were men who have sex with men (MSM). Diagnoses in men from South America increased from 320 in 2004 to
1070 in 2013. After this, there are signs of a fall, with 850 diagnoses in
2012. In contrast, diagnoses from central America and the Caribbean were
somewhat less likely to be among men, and male diagnoses have not increased
since 2004. Among women, the majority of women diagnosed from this part of the
world were from the Caribbean; and female diagnoses from that region fell from
225 in 2004 to 120 in 2013.
migrants, diagnoses in men increased from 960 to 1950 between 2004 and
2013. The majority of these were from western Europe but the biggest
proportional increase, from 160 to 610, was in men from central Europe.
Three-quarters of men from western Europe and over half from central Europe
were MSM, but only one quarter from eastern Europe. Diagnoses in women from
central and eastern Europe rose too, from (taking both regions together) 140 in
2004 to 660 in 2012. Diagnoses in women from western Europe fell, from 150 to
proportion of migrants diagnosed late fell in migrants from western Europe but
rose in migrants from central and eastern Europe: the average CD4 count at
diagnosis rose from approximately 350 to 450 cells/mm3 in migrants
from western Europe but fell from 430 to 320 cells/mm3 in central
and eastern Europeans.
Some of this
may be due to delays in establishing treatment eligibility, and Julia del Amo
commented on the disarray in Europe on treatment policy for immigrants with
HIV, and particularly undocumented immigrants. In the Nordic countries, for
instance, Sweden provides access to antiretroviral therapy to undocumented migrants, but other
countries do not; in the Baltic
countries, Lithuania and Estonia do but Latvia does not; in central Europe, Hungary
does (despite its hostility to migrants in other ways), but other countries do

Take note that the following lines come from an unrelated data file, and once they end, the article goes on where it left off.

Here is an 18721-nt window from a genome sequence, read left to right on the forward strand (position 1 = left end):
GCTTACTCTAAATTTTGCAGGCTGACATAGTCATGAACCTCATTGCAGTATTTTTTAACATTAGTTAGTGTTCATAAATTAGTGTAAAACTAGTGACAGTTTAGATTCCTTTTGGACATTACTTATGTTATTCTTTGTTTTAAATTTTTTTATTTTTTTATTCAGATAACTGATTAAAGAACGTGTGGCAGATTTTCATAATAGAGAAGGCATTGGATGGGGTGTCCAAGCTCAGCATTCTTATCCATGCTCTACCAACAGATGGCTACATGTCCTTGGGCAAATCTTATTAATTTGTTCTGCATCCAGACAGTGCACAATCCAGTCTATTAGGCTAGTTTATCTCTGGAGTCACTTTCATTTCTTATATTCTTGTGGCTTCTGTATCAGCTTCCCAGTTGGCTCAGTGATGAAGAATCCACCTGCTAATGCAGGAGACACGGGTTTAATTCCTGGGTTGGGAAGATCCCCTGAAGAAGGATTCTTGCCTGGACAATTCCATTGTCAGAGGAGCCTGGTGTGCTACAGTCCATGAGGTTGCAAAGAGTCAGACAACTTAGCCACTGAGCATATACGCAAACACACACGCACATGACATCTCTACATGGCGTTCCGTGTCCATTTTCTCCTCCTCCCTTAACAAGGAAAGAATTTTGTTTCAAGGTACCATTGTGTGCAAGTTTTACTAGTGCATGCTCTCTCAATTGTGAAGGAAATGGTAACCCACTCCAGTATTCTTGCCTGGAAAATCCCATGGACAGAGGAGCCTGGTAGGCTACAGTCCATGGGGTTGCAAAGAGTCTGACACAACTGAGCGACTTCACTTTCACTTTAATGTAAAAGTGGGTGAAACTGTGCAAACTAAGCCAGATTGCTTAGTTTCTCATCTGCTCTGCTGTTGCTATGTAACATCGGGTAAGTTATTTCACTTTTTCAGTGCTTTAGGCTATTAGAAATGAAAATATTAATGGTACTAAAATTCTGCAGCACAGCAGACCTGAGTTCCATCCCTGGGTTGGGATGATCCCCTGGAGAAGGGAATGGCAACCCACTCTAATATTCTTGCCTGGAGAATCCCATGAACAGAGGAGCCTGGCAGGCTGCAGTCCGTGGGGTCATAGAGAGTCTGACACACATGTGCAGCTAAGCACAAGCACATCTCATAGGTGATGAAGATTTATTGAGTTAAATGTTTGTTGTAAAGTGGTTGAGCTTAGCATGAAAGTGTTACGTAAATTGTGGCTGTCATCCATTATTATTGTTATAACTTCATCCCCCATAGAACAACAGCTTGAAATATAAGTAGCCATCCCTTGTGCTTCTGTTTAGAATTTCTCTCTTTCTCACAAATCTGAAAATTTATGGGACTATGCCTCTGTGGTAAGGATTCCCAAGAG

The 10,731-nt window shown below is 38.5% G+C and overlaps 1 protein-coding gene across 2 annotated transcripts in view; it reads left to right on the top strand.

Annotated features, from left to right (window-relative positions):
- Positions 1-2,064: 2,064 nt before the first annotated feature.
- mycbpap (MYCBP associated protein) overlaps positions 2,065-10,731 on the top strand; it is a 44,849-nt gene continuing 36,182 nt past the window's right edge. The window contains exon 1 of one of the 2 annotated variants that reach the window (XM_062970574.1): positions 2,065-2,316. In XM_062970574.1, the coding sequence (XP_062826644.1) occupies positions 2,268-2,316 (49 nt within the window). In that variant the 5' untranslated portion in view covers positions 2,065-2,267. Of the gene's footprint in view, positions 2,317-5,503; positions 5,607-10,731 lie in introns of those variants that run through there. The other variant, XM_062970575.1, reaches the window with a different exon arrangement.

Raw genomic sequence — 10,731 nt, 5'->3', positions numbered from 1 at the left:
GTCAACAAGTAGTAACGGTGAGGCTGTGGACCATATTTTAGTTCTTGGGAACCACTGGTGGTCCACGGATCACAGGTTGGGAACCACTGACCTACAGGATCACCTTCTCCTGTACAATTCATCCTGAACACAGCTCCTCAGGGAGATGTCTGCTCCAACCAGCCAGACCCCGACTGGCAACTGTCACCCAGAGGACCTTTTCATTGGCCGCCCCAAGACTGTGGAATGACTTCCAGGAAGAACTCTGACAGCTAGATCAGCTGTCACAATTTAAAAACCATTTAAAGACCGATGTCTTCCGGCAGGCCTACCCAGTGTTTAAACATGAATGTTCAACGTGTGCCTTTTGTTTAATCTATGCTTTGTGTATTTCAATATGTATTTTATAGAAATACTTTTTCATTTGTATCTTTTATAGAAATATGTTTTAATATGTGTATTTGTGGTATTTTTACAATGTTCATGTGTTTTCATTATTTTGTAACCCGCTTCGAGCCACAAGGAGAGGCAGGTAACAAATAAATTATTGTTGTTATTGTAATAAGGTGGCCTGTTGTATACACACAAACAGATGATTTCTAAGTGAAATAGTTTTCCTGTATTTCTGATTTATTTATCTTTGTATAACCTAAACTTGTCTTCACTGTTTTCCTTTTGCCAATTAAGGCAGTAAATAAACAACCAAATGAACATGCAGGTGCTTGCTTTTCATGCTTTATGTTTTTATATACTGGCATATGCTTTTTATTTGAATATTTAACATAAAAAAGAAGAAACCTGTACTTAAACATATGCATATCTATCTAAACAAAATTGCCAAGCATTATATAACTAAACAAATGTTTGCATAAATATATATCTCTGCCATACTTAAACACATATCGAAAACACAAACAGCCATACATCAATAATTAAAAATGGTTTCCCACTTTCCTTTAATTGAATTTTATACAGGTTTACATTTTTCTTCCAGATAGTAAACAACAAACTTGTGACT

not; and among western European countries, most do but Germany and Austria do
Sweden, Johanna Brönnström exposed a paradox. Sweden was the first country in
the world to show that it had achieved the UNAIDS 90-90-90 target of 71.9%
people with HIV on treatment and virally suppressed. And yet in Europe it also
has one of the highest proportions of people diagnosed late; over 50% of people
diagnosed with HIV in Sweden have a CD4 count of below 350 cells/mm3,
as opposed to 30-40% in the UK. This is mainly due to the fact that such a high
proportion of people diagnosed with HIV in Sweden are migrants – 75% compared
with the EU average of 37% (47% in the UK) – and Sweden is one of the few
countries where the majority of migrants with HIV are still people from
It might be
assumed that this shows that people are mainly becoming infected with HIV in
their country of origin and only testing when they reach the safety of Sweden.
This is true in the majority of cases, but computer modelling of CD4 counts,
which allows back-calculation to the estimated time of infection, shows that
doctors tend to underestimate the proportion of migrants with HIV who actually
caught HIV in Sweden. Whereas physicians estimated that only 8.5% of migrants
with HIV caught it after migrating to Sweden, the CD4 trajectories showed that
the true figure was closer to 20%.